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A Year to Act

It has been 30 years since the fall of the Berlin Wall, and despite significant progress toward improving life expectancy and boosting incomes around the world, divisions within and between societies are deepening. Without a new paradigm for managing globalization, fragmentation and political despair will become the new normal.

OXFORD – Let us hope that 2019 is the year when the historical tide turns. In 2018, divisions within and between countries continued to deepen. And while geopolitical tensions and political tribalism have transformed international relations and national politics, new technologies are upending long-held assumptions about security, politics, and economics. Complicating matters further is the growing interdependence of our societies. We are all increasingly subject to forces beyond the control of any one country, city, or individual, not least when it comes to climate change.

What a difference three decades makes. Back in 1989, the collapse of the Soviet bloc seemed to augur a triumph for liberal democratic principles and values. The development of the World Wide Web that year promised a new age of human flourishing and global cooperation. As recently as the 2000s, flashy catchphrases like “the death of distance” and “the world is flat” abounded.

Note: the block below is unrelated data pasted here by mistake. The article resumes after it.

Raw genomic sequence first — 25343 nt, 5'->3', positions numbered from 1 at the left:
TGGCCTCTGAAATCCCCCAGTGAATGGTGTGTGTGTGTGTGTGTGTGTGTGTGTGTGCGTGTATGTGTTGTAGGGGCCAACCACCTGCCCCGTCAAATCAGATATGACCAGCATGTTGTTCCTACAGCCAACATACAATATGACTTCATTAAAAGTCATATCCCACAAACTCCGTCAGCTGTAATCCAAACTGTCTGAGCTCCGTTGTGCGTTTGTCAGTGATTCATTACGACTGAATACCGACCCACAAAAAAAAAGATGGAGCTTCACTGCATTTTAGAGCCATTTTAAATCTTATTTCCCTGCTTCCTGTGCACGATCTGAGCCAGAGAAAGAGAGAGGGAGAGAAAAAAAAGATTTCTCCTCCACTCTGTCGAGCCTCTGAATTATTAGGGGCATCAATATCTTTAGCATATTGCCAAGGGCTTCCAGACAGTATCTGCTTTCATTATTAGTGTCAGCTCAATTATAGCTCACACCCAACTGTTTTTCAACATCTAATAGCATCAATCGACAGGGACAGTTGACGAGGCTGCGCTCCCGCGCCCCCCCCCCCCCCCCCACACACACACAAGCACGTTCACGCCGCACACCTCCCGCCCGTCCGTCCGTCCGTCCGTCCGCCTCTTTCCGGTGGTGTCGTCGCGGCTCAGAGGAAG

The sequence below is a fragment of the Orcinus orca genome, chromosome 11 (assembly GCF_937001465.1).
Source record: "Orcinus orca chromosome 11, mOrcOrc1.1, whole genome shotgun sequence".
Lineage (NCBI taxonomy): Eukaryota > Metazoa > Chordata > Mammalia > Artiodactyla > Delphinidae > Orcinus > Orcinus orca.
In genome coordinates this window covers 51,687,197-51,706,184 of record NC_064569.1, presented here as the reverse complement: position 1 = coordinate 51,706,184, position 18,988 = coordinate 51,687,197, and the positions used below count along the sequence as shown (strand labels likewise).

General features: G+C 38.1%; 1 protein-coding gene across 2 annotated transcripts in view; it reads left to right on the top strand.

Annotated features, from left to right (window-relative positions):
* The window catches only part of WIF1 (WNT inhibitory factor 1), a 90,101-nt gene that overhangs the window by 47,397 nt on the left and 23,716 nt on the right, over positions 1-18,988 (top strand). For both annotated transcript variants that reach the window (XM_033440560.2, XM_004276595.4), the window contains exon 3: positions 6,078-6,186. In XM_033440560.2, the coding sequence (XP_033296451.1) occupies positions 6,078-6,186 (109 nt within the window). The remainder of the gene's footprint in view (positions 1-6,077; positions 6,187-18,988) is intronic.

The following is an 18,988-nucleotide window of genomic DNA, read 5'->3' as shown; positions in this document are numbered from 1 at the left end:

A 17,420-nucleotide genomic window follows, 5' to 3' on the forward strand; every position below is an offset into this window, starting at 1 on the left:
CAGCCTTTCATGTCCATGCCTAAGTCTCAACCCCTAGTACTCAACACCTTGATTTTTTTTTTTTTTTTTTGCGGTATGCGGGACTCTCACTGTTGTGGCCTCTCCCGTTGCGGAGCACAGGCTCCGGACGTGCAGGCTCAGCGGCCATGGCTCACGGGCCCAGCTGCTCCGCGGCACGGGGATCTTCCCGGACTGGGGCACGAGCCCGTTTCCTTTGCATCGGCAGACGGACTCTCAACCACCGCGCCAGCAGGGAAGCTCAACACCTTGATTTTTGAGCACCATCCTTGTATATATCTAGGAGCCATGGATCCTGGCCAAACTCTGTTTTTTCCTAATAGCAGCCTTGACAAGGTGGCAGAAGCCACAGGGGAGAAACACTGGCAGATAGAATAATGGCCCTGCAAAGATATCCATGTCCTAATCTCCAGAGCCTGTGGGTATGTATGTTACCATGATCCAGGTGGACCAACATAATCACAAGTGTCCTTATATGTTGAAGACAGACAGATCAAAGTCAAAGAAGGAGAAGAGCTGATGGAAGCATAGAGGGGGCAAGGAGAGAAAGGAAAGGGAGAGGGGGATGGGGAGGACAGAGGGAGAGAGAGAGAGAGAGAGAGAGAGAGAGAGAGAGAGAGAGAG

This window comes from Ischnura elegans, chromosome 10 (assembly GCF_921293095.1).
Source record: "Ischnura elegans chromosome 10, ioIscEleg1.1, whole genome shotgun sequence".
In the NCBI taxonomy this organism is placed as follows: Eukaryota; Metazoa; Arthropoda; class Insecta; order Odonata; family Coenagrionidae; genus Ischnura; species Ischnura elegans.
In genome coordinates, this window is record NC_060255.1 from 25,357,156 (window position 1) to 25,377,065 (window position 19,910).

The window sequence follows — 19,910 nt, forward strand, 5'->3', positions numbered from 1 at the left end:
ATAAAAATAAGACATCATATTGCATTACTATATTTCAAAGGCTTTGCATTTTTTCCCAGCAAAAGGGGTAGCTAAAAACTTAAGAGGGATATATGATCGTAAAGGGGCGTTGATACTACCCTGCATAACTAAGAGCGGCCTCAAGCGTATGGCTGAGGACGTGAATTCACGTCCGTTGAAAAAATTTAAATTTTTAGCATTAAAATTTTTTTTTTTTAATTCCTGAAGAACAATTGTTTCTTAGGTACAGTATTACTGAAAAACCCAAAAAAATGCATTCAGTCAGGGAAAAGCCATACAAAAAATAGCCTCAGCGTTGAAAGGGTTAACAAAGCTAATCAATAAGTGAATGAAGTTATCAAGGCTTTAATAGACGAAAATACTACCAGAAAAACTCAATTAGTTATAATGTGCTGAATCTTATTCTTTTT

Yet far from flattening the world, globalization has made it more mountainous and uneven. More than ever, one’s postal code determines one’s perspective, lifespan, and fate. Instead of replacing national ideals with shared values, globalization has led to rapacious competition, the decline of welfare states, and the corrosion of international institutions. And though there technically are more democracies today than in 1989, many are becoming more illiberal.

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